A dead man fell from the sky, landing at my feet with a thud. I stopped and stood there like a fool, astonished to see him lying where I was about to step. He lay facedown in the dirt, arms spread wide, with an arrow protruding out his back. He’d been shot through the heart.
It was obvious he was dead, but I knelt down and touched him anyway, perhaps because I needed to assure myself that he was real. The body was warm to my touch. The blood that stained my fingertips, from where I had touched his wound, was slippery and wet but already beginning to dry in the heat, and the small cloud of dust his fall had raised made my nose itch as it settled.
It doesn’t normally rain corpses, so where had this one come from? I looked up. There was a ledge above me, and another to the left. The one directly above was the Rock of the Areopagus, home to the council chambers of our elder statesmen. The other to the left, but much farther away, was the Acropolis. There was no doubt about it; this man had fallen from the political heights.
I was about to rise when I heard the footsteps of someone coming down the road, and my immediate thought was the natural one: this might be the murderer coming to make sure of his victim, or perhaps the killer might lean over the ledge and shoot me too. I stepped backward to take cover at the side of the path, at a place deep in shadow, and waited, with no weapon other than the short dagger any citizen might carry. It wasn’t much but it would have to do, so I gripped the hilt in my right hand, and was aware of the stickiness of sweat in my palm.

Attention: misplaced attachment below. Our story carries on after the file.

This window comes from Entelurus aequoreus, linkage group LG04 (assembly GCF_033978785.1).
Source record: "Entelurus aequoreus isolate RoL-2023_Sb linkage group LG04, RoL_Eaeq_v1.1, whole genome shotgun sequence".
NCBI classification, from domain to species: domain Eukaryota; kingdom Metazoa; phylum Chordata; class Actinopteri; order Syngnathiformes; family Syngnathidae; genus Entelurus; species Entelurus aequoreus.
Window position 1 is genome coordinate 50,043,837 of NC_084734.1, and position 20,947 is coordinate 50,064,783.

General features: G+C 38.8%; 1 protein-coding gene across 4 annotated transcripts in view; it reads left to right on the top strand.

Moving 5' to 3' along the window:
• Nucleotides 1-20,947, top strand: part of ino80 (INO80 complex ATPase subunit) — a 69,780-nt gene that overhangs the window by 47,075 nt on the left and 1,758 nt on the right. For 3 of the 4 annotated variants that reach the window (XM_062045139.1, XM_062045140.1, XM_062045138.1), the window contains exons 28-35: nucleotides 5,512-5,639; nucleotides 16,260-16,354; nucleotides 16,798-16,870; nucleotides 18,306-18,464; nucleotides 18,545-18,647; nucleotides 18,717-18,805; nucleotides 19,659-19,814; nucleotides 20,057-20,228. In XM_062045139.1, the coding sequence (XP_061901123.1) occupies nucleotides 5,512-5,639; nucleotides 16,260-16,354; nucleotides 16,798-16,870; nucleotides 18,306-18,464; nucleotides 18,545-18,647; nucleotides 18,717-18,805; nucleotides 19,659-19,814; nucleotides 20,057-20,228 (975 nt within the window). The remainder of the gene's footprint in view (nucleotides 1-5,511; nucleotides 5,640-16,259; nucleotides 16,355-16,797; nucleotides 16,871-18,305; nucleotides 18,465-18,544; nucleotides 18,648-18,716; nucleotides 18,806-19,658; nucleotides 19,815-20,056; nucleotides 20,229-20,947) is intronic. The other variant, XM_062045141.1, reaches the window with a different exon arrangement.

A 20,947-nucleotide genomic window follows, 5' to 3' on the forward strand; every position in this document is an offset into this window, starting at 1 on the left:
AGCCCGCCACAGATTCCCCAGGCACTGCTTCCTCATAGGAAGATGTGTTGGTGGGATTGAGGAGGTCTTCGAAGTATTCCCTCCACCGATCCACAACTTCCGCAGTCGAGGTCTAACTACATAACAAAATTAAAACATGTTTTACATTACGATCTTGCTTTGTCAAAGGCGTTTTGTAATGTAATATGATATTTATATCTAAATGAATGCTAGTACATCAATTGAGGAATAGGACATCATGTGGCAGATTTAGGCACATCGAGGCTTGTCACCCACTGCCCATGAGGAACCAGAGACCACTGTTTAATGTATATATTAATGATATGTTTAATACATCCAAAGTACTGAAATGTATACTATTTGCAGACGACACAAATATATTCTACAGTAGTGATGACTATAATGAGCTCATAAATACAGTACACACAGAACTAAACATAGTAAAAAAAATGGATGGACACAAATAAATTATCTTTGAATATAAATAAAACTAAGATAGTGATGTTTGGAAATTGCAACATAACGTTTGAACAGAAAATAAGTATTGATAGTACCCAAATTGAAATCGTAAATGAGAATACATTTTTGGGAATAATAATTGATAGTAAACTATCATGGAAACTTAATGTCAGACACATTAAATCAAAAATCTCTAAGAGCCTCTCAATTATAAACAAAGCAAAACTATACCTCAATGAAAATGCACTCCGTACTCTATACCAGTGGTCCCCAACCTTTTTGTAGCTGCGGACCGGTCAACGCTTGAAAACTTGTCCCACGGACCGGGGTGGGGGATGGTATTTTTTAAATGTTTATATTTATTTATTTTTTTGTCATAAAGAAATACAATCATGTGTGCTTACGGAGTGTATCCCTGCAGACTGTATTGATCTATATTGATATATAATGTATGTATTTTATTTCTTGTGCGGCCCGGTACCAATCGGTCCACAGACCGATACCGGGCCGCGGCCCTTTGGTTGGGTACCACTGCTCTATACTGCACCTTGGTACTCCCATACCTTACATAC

A man came into sight, walking downhill from what could have been either rock above me. The man stopped and exclaimed when he saw the body lying in full view. He stepped forward and leaned over, much as I had done myself. A glance up the path showed me there was no one behind him. The opportunity was too good to miss, so I stepped out of the shadows, took two quick steps, and placed my dagger at his back.
He flinched and started to turn, but I pressed the blade firmly to dissuade him. I was ready to send it home if I had to.
“Do not move,” I said. “Do not stand up.”
He remained bowed over the victim, and without turning to look at me he said, “So, you are going to murder me too?”
“Me?” I said, surprised. “Of course not, I didn’t kill him.”
“There’s no point denying it, why else would you have a dagger at my back?” There was no fear in his voice, only contempt.
“Because you killed him.”
“Not I. You saw me come down the path.”
“That’s where he died. He fell from above.”
The man looked up and saw the ledge directly above us. “I see. Because I came down the path you think I’m here to make sure my victim is dead, but I give you my word I haven’t murdered this man.”
“That doesn’t count for much.”
“You’re right, though perhaps the fact I hold no bow helps?”
The same objection had occurred to me, and I had already thought of the simple answer. “You could have thrown it away before descending.” If he had, it would not be far.
The man nodded. “Yes, I had a feeling you were going to say that, but it seems to me a murderer is somewhat unlikely to throw away his weapon and then stroll past his victim. Shouldn’t I at least have walked in the opposite direction, knowing what I would find if I came this way?”
His point was very persuasive, and I’m sure he felt my hesitation because I saw the muscles in his shoulders relax a trifle. That irritated me, so without removing my dagger I said, “Let’s find out more. Turn him over.”
He said carefully, “To do so I will have to stand.”
The man grabbed the body and heaved. The arrow made it difficult, but the body slowly turned and we saw his face.
I gasped. Lying in the dirt before us was the man who had brought full democracy to Athens.
“Dear Gods, it’s Ephialtes!” the man cried.
“B-but…why would anyone want to kill him?” I stammered. “Everyone loves Ephialtes.”
The man shook his head. “The people might have loved him, but think of the men he took the power from!” Then he snarled, “Could they be so brazen as to kill him in their own chambers? An undeniable crime?”
I boggled at what he was saying. “You think the Council of the Areopagus murdered Ephialtes?”
“Didn’t he just fall from their rock? They killed my friend in revenge for what he did to them.”
He ignored my dagger and fell to his knees to examine the body, confirmed Ephialtes had departed for Hades, and wept softly.